Several groupings in the English Civil War supported this idea, but especially the Diggers, who espoused clear communistic yet agrarian ideals. Oliver Cromwell and the Grandees' attitude to these groups was at best ambivalent and often hostile. Criticism of the idea of private property continued into the Enlightenment era of the 18th century through such thinkers as the deeply religious Jean-Jacques Rousseau. Raised a Calvinist, Rousseau was influenced by the Jansenist movement within the Roman Catholic Church. The Jansenist movement originated from the most orthodox Roman Catholic bishops who tried to reform the Roman Catholic Church in the 17th century to stop secularization and Protestantism. One of the main Jansenist aims was democratizing to stop the aristocratic corruption at the top of the Church hierarchy.[page needed] Utopian socialist writers such as Robert Owen are also sometimes regarded as communists.
Age of Revolution
Maximilien Robespierre and his Reign of Terror, aimed at exterminating the nobility and conservatives, was admired among some communists. In his turn, Robespierre was a great admirer of Rousseau.
Francois Babeuf has both been described as an anarchist and communist by later scholars to describe his ideas. The word "communism" was first used in English by Goodwyn Barmby in a conversation with those he described as the "disciples of Babeuf". He has been called "The First Revolutionary Communist."
The Shakers of the 18th century under Joseph Meacham developed and practiced their own form of communalism, as a sort of religious communism, where property had been made a "consecrated whole" in each Shaker community.
The Communards and the Paris Commune are often seen as proto-communists, and had significant influence on the ideas of Karl Marx, who described it as an example of the "dictatorship of the proletariat".
Lewis Henry Morgan's descriptions of "communism in living" as practised by the Iroquois Nation of North America. This was a primary inspiration for Marx and Engel's description of primitive communism, and has led to some believing that early communist-like societies also existed outside of Europe, in Native American society and other pre-Colonized societies in the Western hemisphere.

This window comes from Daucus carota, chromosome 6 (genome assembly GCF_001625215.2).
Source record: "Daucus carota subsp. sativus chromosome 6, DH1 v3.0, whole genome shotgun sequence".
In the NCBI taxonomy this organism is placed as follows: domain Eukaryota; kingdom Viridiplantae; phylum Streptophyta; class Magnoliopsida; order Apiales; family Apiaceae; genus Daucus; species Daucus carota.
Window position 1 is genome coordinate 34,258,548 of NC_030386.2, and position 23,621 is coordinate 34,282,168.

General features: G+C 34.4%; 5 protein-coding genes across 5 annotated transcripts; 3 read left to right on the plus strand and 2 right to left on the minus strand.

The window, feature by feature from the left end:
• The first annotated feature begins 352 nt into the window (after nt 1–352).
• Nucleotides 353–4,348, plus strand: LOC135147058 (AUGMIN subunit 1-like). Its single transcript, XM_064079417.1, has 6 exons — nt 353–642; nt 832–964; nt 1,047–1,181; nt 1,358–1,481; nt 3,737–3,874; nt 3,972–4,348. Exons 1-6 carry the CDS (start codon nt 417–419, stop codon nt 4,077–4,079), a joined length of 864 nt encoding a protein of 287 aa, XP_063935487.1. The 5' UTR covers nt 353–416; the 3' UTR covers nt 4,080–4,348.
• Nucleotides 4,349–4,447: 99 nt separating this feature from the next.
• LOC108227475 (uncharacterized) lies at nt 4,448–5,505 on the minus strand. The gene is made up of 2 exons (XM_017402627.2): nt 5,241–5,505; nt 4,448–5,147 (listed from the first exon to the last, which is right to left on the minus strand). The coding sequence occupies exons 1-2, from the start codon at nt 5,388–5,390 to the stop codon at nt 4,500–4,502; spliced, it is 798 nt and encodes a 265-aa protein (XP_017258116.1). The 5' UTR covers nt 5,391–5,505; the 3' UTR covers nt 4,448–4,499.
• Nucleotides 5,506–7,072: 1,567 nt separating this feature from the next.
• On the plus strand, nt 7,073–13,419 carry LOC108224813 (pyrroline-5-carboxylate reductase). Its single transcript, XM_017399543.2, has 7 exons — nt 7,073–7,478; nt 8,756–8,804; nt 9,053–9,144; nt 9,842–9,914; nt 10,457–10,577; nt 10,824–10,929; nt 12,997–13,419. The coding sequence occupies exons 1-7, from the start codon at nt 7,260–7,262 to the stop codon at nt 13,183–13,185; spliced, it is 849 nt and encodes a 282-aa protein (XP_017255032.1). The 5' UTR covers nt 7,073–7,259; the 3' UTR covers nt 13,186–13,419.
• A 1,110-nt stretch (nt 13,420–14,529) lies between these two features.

Primitive communism meaning societies that practiced economic cooperation among the members of their tribes, where almost every member of a tribe had his or her own contribution to society and land and natural resources would often be shared peacefully among the tribe. Some such tribes in North America and South America still existed well into the 20th century.
The Chachapoya culture indicated a egalitarian non-hierarchical society through a lack of archaeological evidence and a lack of power expressing architecture that would be expected for societal leaders such as royalty or aristocracy.
Karl Marx and the contemporary age
Marx saw communism as the original state of mankind from which it rose through classical society and then feudalism to its current state of capitalism. He proposed that the next step in social evolution would be a return to communism.
In its contemporary form, communism grew out of the workers' movement of 19th-century Europe. As the Industrial Revolution advanced, socialist critics blamed capitalism for creating a class of poor, urban factory workers who toiled under harsh conditions and for widening the gulf between rich and poor.